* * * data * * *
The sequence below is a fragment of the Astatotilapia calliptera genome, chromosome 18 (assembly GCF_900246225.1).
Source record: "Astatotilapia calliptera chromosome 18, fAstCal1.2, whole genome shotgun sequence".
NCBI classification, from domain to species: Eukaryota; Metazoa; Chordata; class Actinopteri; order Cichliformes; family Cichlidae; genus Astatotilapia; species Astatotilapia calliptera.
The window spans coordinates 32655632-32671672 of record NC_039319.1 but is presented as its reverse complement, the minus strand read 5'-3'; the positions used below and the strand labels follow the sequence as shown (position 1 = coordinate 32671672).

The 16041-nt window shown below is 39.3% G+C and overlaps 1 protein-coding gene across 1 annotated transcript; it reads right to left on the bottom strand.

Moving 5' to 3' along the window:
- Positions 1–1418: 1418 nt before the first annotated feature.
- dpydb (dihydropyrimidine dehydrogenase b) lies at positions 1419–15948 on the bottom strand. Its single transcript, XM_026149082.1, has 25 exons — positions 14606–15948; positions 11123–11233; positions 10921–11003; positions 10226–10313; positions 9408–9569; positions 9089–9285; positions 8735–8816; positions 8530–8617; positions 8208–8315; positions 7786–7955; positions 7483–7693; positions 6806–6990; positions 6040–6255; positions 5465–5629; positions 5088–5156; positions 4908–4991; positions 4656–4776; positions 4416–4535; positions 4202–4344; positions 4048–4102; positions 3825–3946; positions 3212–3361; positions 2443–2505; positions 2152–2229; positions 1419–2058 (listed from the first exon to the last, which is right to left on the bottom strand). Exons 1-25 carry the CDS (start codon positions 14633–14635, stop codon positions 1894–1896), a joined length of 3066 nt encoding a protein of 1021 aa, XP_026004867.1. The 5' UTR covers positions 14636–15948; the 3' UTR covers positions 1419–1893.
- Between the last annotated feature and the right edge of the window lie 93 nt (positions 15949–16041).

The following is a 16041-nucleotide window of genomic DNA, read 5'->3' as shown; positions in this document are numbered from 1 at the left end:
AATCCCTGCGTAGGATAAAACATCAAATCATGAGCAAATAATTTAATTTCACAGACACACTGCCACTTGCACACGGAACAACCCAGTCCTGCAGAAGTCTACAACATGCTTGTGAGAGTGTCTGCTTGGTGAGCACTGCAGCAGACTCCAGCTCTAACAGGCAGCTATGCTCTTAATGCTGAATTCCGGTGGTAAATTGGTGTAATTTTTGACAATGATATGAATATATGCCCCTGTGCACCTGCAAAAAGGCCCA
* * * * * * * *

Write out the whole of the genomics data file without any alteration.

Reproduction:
The sequence below is a fragment of the Astatotilapia calliptera genome, chromosome 18 (assembly GCF_900246225.1).
Source record: "Astatotilapia calliptera chromosome 18, fAstCal1.2, whole genome shotgun sequence".
NCBI classification, from domain to species: Eukaryota; Metazoa; Chordata; class Actinopteri; order Cichliformes; family Cichlidae; genus Astatotilapia; species Astatotilapia calliptera.
The window spans coordinates 32655632-32671672 of record NC_039319.1 but is presented as its reverse complement, the minus strand read 5'-3'; the positions used below and the strand labels follow the sequence as shown (position 1 = coordinate 32671672).

The 16041-nt window shown below is 39.3% G+C and overlaps 1 protein-coding gene across 1 annotated transcript; it reads right to left on the bottom strand.

Moving 5' to 3' along the window:
- Positions 1–1418: 1418 nt before the first annotated feature.
- dpydb (dihydropyrimidine dehydrogenase b) lies at positions 1419–15948 on the bottom strand. Its single transcript, XM_026149082.1, has 25 exons — positions 14606–15948; positions 11123–11233; positions 10921–11003; positions 10226–10313; positions 9408–9569; positions 9089–9285; positions 8735–8816; positions 8530–8617; positions 8208–8315; positions 7786–7955; positions 7483–7693; positions 6806–6990; positions 6040–6255; positions 5465–5629; positions 5088–5156; positions 4908–4991; positions 4656–4776; positions 4416–4535; positions 4202–4344; positions 4048–4102; positions 3825–3946; positions 3212–3361; positions 2443–2505; positions 2152–2229; positions 1419–2058 (listed from the first exon to the last, which is right to left on the bottom strand). Exons 1-25 carry the CDS (start codon positions 14633–14635, stop codon positions 1894–1896), a joined length of 3066 nt encoding a protein of 1021 aa, XP_026004867.1. The 5' UTR covers positions 14636–15948; the 3' UTR covers positions 1419–1893.
- Between the last annotated feature and the right edge of the window lie 93 nt (positions 15949–16041).

The following is a 16041-nucleotide window of genomic DNA, read 5'->3' as shown; positions in this document are numbered from 1 at the left end:
AATCCCTGCGTAGGATAAAACATCAAATCATGAGCAAATAATTTAATTTCACAGACACACTGCCACTTGCACACGGAACAACCCAGTCCTGCAGAAGTCTACAACATGCTTGTGAGAGTGTCTGCTTGGTGAGCACTGCAGCAGACTCCAGCTCTAACAGGCAGCTATGCTCTTAATGCTGAATTCCGGTGGTAAATTGGTGTAATTTTTGACAATGATATGAATATATGCCCCTGTGCACCTGCAAAAAGGCCCA